New York, NY – One of the compelling trends taking place at a number of the larger buy-side firms in the past few years has been a move to “internalize” their research capabilities. And while some firms have chosen to invest more on their own analytical capabilities, most firms have increased the research burden on existing analysts — a development that has forced buy-side analysts to cover more and more companies.
This trend has prompted many buy-side research directors to look for tools to increase the productivity of their analysts. One development which has been in the offing for a few years could be a real boon to buy-side (and sell-side) analyst productiviey is the widespread adoption of the Extensible Business Reporting Language or XBRL.
XBRL is an electronic tagging system developed by a consortium called XBRL International that users of financial statements (analysts and investors) can use to select and pull both financial and non-financial information from the text and financial statements of public disclosures such as press releases, 10-Qs, and 10-Ks.
Despite vocal support from SEC Chairman Christopher Cox, XBRL has not been widely adopted in the US with only 54 of more than 10,000 publicly traded US companies voluntarily filing in this format. However, the global use of XBRL is gaining considerable momentum. In fact, as of September 2005, more than 800 Chinese companies filed their half year reports using the XBRL standard.
Of course, the major issue in the US is that the XBRL format has not been mandated by either the SEC or by the individual stock exchanges as it has in many overseas countries. However, a number of extremely influential members of the SEC have publicly commented that at some point in the future, they would support mandating that public companies file their SEC documents using XBRL.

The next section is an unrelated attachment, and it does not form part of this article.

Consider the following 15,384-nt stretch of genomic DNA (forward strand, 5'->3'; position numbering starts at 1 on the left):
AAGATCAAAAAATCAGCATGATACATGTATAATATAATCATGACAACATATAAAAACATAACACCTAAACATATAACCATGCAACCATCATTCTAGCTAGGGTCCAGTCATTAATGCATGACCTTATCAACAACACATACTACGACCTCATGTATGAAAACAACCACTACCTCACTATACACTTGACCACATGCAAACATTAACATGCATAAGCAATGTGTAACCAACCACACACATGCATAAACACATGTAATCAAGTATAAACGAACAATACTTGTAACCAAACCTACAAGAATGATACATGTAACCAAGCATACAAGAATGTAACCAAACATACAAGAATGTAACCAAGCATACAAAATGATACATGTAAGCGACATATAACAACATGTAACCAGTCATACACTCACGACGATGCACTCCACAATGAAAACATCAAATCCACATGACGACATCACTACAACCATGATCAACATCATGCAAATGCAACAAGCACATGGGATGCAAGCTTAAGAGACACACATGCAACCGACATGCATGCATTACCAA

Unfortunately, many sell-side and buy-side firms are relatively unaware of the massive productivity benefits of using XBRL in their day to day operations. To that end, we have included the following excerpt from a recent research report published by Bear Stearns’ Accounting & Tax Policy analysts outlining the benefits of using XBRL. This report was published on October 5, 2007 and is titled, XBRL: The Investor’s Path to Better, Faster, & Cheaper Financial Information.
What are the primary benefits of XBRL to investors? If I am an analyst already subscribing to databases that allow me to download financial information, why is the introduction of XBRL a meaningful event for me?